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Practical Backyard Shed Lighting Ideas

by Dakota Storage Buildings, on May 31, 2017

Practical Backyard Shed Lighting Ideas

Are you looking for creative lighting solutions for both your backyard shed and  yard? We have some ideas—including battery, solar, and electrical options.

Whether you need light inside your shed so that you can work anytime (night or day), need a way to illuminate the perimeter of your home for security purposes, or are simply looking to create a warm ambiance, here are some ideas to consider.

Indoor Lighting Ideas

Think about the reason why you need lights inside your shed. Is it to ensure you don't bump into anything or is it so that you can stay past dusk to work on projects?

If you only need to see where you're walking (no one likes to stub a toe on a lawn mower), going solar or battery powered would be the easiest solution. If you're planning to work in your shed, more powerful lighting is necessary. While some battery powered LED lights might do the trick, you may need to consider running power to your shed so that you can utilize more powerful sources.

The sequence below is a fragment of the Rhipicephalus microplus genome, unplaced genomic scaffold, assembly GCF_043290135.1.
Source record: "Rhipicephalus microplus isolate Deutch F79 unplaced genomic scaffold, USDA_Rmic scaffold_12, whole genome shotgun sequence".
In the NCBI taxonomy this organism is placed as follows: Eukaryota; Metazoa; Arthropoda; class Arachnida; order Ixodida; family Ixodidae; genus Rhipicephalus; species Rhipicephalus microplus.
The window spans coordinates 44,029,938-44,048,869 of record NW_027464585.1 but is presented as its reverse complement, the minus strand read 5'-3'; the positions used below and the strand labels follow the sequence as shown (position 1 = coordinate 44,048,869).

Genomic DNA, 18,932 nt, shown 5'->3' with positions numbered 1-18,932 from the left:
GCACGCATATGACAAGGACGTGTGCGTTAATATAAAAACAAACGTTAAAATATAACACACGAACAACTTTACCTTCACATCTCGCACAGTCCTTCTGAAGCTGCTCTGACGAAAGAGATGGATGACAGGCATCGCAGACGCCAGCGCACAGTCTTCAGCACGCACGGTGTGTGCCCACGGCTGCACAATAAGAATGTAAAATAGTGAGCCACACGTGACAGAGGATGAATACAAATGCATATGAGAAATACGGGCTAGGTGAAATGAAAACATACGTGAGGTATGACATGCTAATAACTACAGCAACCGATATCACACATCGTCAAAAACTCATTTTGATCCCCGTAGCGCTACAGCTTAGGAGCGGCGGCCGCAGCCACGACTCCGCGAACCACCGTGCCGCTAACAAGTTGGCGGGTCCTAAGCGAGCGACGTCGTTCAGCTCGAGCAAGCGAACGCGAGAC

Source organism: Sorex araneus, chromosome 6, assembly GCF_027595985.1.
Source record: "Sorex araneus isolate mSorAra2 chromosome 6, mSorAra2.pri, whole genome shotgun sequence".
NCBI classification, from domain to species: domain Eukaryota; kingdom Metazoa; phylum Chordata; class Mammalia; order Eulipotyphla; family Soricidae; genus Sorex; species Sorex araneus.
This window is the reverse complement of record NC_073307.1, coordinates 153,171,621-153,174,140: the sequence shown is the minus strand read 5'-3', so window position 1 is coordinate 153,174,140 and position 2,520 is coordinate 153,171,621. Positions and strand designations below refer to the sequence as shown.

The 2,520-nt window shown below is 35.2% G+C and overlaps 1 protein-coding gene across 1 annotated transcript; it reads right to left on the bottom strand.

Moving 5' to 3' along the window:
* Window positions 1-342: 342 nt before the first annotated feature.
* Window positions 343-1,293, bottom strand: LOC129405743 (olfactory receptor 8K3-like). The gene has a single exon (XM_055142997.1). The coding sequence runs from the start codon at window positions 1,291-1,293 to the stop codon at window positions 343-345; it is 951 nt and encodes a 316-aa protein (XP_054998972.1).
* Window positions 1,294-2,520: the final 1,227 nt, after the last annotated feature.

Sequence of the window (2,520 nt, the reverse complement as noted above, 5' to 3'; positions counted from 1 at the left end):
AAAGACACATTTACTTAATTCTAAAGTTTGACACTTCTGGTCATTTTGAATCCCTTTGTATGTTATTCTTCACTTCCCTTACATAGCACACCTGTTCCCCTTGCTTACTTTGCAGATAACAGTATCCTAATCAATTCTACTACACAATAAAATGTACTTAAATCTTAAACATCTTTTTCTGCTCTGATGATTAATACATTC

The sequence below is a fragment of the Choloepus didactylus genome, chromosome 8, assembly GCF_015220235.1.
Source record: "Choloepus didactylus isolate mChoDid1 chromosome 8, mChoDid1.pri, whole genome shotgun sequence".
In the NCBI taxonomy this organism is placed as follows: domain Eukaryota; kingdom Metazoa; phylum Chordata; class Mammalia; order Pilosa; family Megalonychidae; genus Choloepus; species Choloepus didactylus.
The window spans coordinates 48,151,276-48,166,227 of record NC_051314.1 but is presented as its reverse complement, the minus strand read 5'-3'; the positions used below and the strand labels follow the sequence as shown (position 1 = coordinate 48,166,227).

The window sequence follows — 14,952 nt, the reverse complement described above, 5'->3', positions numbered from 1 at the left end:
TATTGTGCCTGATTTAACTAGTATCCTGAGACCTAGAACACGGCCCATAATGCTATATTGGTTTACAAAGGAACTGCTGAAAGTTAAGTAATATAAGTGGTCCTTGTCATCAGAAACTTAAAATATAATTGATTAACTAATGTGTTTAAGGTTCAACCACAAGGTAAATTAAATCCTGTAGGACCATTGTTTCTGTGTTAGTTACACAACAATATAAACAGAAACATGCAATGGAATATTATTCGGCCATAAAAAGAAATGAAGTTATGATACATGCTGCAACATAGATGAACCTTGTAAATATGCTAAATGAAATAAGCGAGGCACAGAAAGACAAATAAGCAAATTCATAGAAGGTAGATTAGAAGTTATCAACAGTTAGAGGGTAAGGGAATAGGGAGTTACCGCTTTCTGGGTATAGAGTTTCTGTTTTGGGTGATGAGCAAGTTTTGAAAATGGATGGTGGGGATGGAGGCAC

Here are a few indoor lighting ideas to consider—some are more powerful and more complicated to install than others.

Solar lights

This option produces low but dependable lighting. With solar lighting there is no risk of electrocution, and the lights are always cool to the touch. Plus, solar lights continue working even during power outages. Even better, this is a wireless lighting source that's easy for anyone to install.

Setting up solar lights can be as simple as mounting them to a workbench, wall post, or ceiling.

String lights

There's are differences between commercial-grade and standard outdoor string lights. Both boast a large variety of uses, bulb shapes and colors, and strand lengths, but generally speaking, commercial-grade string lights are more expensive than standard ones because they have a heavy duty wire and are weatherproof.

For indoor lighting, commercial-grade isn't necessary . . . you can use several strands of white Christmas lights which you may already have on hand. While string lights require a source of electricity, they're easy to hang. String them across your shed from one end to the other for wall-to-wall lighting.